• Equation (15) provides an example of balanced weighting that is not binomial weighting. FIG. 8 illustrates an example of such weighting 8210 for the example of signal cluster 1210 of FIG. 2. Like a doughnut with a hole in the center, the central weight wk for the signal having the largest signal level, corresponding to j equal to 10, is zero. Both the central triple and central quintuple weighting schemes of FIGS. 5 and 7 may produce estimates of Y that are biased in the direction of the base of the electrode with index k, while doughnut weighting may be biased in the opposite direction towards the apex of the electrode with index k. Therefore, as discussed below, Y estimates based on doughnut weighting may form an interesting building block for computing vertical coordinates based on an average of different Y estimates.

  • wk−2=1; wk−1=1; wk=0; wk+1=1; wk+2=1; all other wj=0  (15)
  • In one embodiment, two or more weighting schemes may be combined to determine the location of the touch. If Y1, Y2, . . . , YM are M different estimates of the vertical coordinate Y of Equation (2) based on different weighting schemes, then a weighted average of these estimates may be provided as shown in Equation (16). The sum in Equation (16) is over values of index m from one to M. In one embodiment, the sum of the weighting coefficients Cm, equals one, so that in the special case that all values Ym, of the different estimates are correct, so is the resulting Y value computed by Equation (16).

  • Y=ΣC m ·Y m  (16)
  • For example, if M=2, C1 and C2 are both one-half, and Y1 and Y2 are the vertical coordinate estimates calculated using left and right central pair weighting respectively, then Y of Equation (16) becomes the average of the results from left and right central pair weighting. This is one way to resolve the left/right ambiguity of FIGS. 4A and 4B.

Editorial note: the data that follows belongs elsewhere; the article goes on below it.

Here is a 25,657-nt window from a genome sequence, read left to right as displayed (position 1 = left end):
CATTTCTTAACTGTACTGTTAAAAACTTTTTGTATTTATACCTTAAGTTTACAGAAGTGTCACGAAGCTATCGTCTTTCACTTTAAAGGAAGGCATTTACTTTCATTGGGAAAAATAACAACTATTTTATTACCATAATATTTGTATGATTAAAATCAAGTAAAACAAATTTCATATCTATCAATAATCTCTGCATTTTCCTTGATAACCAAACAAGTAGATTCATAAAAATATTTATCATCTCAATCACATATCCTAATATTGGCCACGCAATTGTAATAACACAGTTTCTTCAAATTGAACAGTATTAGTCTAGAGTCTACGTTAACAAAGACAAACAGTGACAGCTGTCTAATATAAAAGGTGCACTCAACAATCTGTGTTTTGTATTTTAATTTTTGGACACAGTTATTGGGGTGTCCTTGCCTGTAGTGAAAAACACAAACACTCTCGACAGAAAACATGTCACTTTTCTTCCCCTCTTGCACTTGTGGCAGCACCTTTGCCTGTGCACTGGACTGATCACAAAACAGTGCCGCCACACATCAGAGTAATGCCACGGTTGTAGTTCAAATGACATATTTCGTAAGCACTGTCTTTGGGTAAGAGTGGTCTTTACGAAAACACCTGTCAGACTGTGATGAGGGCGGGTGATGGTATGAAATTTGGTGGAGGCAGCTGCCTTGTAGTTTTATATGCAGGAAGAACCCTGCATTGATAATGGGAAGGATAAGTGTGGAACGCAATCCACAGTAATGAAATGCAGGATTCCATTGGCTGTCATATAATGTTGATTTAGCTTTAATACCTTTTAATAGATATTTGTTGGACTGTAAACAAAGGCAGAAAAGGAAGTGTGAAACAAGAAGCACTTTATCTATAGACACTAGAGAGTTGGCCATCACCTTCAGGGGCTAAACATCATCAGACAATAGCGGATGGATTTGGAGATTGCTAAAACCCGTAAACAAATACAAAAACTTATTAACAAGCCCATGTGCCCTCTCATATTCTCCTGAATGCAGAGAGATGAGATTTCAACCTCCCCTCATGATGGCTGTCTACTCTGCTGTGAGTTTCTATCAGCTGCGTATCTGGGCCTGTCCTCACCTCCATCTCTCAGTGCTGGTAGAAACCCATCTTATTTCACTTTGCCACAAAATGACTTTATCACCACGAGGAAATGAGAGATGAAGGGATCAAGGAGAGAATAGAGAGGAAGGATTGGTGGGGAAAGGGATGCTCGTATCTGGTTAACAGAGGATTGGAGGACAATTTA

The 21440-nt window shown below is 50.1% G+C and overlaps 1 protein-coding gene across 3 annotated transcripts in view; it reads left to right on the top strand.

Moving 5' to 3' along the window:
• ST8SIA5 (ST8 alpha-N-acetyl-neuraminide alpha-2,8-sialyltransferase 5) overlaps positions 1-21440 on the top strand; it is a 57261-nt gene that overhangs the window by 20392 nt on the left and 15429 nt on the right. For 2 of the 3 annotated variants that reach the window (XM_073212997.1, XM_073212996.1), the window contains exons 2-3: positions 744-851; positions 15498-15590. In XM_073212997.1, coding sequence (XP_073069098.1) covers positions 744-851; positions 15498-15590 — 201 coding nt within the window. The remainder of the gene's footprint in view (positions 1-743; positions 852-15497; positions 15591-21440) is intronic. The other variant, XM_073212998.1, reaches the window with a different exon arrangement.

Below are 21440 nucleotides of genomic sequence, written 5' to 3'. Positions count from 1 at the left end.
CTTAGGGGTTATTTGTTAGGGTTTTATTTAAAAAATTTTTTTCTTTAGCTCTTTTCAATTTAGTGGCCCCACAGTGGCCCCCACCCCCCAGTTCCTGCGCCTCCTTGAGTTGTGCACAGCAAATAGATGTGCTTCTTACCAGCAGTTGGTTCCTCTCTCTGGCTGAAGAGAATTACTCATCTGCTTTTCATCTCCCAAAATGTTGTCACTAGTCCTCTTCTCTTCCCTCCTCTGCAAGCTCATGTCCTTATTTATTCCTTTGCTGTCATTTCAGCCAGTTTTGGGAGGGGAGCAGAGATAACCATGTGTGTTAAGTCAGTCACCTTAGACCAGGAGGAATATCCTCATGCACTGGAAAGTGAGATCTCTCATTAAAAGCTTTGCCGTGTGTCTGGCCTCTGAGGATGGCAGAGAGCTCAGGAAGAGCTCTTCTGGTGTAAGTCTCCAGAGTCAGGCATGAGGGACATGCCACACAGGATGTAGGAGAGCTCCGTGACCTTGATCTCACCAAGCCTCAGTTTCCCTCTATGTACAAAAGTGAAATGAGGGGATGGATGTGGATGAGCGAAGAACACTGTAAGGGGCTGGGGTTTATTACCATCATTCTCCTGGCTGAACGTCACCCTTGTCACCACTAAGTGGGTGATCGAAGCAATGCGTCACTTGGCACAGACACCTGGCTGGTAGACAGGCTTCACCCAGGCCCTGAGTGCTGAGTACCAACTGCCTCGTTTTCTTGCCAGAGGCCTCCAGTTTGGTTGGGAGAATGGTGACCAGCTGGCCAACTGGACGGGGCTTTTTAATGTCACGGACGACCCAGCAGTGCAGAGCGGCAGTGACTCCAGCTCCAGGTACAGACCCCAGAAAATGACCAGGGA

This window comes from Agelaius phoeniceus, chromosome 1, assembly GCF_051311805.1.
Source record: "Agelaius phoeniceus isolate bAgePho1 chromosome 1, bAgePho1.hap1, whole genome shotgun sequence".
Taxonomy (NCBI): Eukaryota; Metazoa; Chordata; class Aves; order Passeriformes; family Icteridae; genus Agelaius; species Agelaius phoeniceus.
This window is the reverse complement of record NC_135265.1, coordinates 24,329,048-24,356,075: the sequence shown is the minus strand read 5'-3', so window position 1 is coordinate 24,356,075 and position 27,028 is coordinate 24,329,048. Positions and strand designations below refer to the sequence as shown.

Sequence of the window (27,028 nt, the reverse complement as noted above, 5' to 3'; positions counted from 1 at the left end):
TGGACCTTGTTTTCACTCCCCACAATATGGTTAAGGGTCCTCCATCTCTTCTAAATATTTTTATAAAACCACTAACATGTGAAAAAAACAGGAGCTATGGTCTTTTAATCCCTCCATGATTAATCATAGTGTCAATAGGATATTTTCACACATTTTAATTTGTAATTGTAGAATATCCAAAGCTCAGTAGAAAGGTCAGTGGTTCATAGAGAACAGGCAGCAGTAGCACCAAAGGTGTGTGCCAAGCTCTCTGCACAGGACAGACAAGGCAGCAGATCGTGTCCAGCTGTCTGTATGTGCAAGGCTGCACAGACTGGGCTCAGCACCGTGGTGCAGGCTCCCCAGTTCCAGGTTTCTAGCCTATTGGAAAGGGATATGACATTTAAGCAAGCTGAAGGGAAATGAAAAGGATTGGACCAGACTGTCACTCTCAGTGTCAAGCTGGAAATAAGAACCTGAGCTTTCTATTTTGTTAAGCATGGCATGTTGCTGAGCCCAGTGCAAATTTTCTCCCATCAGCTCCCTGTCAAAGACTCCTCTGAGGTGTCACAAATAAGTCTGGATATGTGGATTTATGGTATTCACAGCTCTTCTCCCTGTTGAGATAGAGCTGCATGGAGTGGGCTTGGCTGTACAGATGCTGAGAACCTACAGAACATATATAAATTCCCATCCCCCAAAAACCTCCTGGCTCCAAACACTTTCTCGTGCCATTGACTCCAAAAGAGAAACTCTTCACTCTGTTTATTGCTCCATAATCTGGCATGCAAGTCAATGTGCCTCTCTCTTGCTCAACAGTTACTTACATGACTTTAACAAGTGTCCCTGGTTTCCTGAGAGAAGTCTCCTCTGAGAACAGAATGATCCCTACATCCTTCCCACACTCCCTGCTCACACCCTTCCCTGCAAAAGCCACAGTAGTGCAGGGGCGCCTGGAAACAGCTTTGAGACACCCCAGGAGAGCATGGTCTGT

• In another embodiment, Y estimate averaging may be determined by computing a weighted average of the vertical coordinate computed with the central triple weighting of Equation (12) and the vertical coordinate computed with the doughnut weighting of Equation (15). The central triple weighting 5210 of Equation (12) generally leads to an error in the direction of the base of the electrode with the maximum signal and index k while the doughnut weighting of Equation (15) generally leads to an error in the opposite direction, and thus averaging tends to cancel these errors. The magnitudes of the errors of the two estimates typically differ so that the cancelling of errors may in some cases be achieved via a weighted average of estimates as in Equation (16) rather than a simple un-weighted average. Furthermore, simulation studies indicate that the errors associated with central triple weighting and doughnut weighting go to zero at different rates as the touch contact area 210 increases, so it may be advantageous for the coefficients Cm, of Equation (16) to be functions of relevant measurable parameters such as total touch signal ΣQj.
  • The choice of weights used in Equation (5) may be selected by the controller 250, such as by run time code, based on various conditions related to the touch signal data Qj. Flow chart 900 of FIG. 9 illustrates an example of conditional weighting to apply one weighting scheme. After touch induced signals Qj have been measured, at 910 the controller 250 may determine the index k of the electronic channel with the maximum signal. At 920, the controller 250 may compare the signals of the electronic channels that are semi-adjacent to the electronic channel with the maximum signal to a signal threshold. If both of the signals of the semi-adjacent electronic channels are greater than the signal threshold, the process flow goes to 930 and the vertical coordinate calculation is based on central triple weighting 5210. Therefore, in one embodiment, if the touch contact area 210 is relatively large, such as including at least portions of five or more electrodes, then central triple weighting 5210 may be used. In another embodiment, a relatively large contact area may also be defined as including at least five adjacent electronic channels, wherein each of the electronic channels is connected to two or more semi-adjacent electrode as previously discussed.